We see a current trend where large property owners (storage facilities, industrial parks, malls and housing complexes, among others) are being contacted with offers to “manage” their rooftops and in-building distributed antenna systems (“DAS”). Recognizable cell tower companies are not the only ones making the offer – now there are “rooftop management start-ups” as well – each of them hunting for agreeable property owners to turn over the rights to their in-building distributed antenna systems in exchange for promises to increase revenue and drive marketing campaigns.
If you’re a property owner, you should be cautious – and informed – before deciding to sign away the rights to your rooftop or agreeing to have a DAS installed. Some companies, like Crown Castle International and American Tower Corporation, are reputable players with established relationships with wireless carriers (They maintain long-term master license agreements with the major carriers.). However, smaller and newer start-up companies also exist who are attempting to replicate the tower company model. Their promises of large upfront one-time payments and recurring revenue share are likely to be, as the old adage goes, too good to be true.
The first question to ask is, why are these companies offering an upfront payment of money? The answer is simple – due to the expansion of 4G technology and the subsequent Wi-Fi backhaul, wireless carriers must expand upon their existing networks in order to sufficiently carry the increasingly burdensome loads of data traffic demanded by Smartphone users. These wireless carriers are going to be paying someone (if they are your tenants, they will be paying you). However, if a company (rooftop management, tower or DAS) is able to gain exclusive rights to “manage” your rooftop or in-building systems, the “upfront” payment pledge that they offer to you will probably not be paid by them at all (it will be paid by the wireless carriers who are, in fact, your tenants), effectively making the management companies actual out-of-pocket costs zero. So while they are paying nothing (or next to nothing), the benefits to these companies are substantial, and come in the form of securing for themselves a long-term, consistent stream of rental payments with very little (if any) real management – all they are really managing is the money flow. It’s not a bad model – for the rooftop management, tower and DAS companies, that is.
In addition, there are many other important things to consider before deciding whether or not to enter into a rooftop management or in-building DAS agreement – not the least of which is how much control and access you (as the property owner or “manager”) will maintain (or lose) once the agreement is ratified. For example, if the roof might require repair or replacement sometime within the terms of the lease, it would be wise to retain the right to temporarily relocate equipment – at the rooftop tenant’s expense. Also consider what would happen if one of your other tenants needed to access and use the roof in order to install, for example, a special HVAC unit or communications system for their own network needs. Then there’s the scenario where other tenants might be disturbed during “management” companies access of the rooftop and maintenance of equipment. We recommend caution when considering turning over management of your rooftop – be aware that it could impede your ability to meet your other tenants needs (or your own).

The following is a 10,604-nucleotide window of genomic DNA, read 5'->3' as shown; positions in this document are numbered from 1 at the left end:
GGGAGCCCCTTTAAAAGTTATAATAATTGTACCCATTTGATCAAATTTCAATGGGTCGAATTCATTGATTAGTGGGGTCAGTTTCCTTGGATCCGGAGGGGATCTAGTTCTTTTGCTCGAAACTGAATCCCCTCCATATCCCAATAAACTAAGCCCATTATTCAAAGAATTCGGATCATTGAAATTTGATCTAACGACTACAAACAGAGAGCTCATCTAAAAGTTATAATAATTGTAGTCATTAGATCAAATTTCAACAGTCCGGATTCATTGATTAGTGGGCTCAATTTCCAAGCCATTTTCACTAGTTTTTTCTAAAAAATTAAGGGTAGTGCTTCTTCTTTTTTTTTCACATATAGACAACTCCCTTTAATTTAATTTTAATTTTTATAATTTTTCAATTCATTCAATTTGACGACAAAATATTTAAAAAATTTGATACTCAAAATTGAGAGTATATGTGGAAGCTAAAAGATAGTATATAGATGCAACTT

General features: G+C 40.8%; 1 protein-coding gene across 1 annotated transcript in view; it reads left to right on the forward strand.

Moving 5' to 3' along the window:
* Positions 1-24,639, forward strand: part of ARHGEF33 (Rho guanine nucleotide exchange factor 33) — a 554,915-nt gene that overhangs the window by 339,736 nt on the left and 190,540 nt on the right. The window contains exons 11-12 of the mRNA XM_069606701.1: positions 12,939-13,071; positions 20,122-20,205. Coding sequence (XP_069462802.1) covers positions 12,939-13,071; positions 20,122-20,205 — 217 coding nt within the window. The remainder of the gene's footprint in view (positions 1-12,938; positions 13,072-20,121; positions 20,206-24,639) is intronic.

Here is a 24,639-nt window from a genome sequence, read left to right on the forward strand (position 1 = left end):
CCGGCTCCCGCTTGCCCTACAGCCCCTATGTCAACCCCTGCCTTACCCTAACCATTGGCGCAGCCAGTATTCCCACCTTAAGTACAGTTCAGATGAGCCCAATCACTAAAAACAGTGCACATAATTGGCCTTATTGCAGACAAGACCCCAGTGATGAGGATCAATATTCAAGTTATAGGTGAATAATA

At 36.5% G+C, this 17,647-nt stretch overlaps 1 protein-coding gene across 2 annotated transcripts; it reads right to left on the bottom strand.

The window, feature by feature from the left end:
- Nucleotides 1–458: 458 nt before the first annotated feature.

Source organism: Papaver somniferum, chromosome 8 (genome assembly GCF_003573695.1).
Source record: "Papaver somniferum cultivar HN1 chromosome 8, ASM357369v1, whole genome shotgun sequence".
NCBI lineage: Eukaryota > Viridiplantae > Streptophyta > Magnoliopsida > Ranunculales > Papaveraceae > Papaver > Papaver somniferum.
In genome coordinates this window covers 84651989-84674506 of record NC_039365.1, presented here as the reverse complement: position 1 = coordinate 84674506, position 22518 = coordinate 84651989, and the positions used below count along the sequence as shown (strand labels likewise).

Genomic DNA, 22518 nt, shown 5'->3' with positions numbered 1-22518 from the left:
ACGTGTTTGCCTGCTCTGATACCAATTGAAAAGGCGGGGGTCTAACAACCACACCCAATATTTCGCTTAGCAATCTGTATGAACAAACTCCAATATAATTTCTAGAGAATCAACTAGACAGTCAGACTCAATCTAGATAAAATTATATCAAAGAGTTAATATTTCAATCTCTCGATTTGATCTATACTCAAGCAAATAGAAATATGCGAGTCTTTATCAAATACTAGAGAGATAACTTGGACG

In the final analysis, ultimately it is the location of the property that is critical in meeting the wireless carrier’s needs – not the rooftop management company’s efforts. If the wireless carriers need a site at your location, eventually you will hear from one of their site leasing/acquisition agents. While the larger companies, such as Crown Castle and American Tower, have a direct relationship with the wireless carriers, their agreements often leave property owner carrying some legal liabilities that we do not believe are commensurate with the amount of compensation offered. With respect to the smaller companies in this sector, it is wise to investigate their ability to effectively market your rooftop and, at a minimum, we recommend requiring supporting documentation of their marketing efforts along with milestones detailing delivery of actual wireless carrier/ tenants rental payments.
There are many different ways to structure rooftop management, cell tower and DAS agreements, some of which, no doubt, monetarily benefit property owners, like yourself, while allowing you to retain a fair degree of control over your property. The more educated you are about who the players really are and what their end games are, the more leverage you will have. We recommend that you retain legal counsel – or an experienced cell tower brokerage, valuation and leasing consultant – to assist you in evaluating these issues and others, including liability and adequate insurance. We have worked on thousands of agreements like these, and are available to help you navigate through the issues.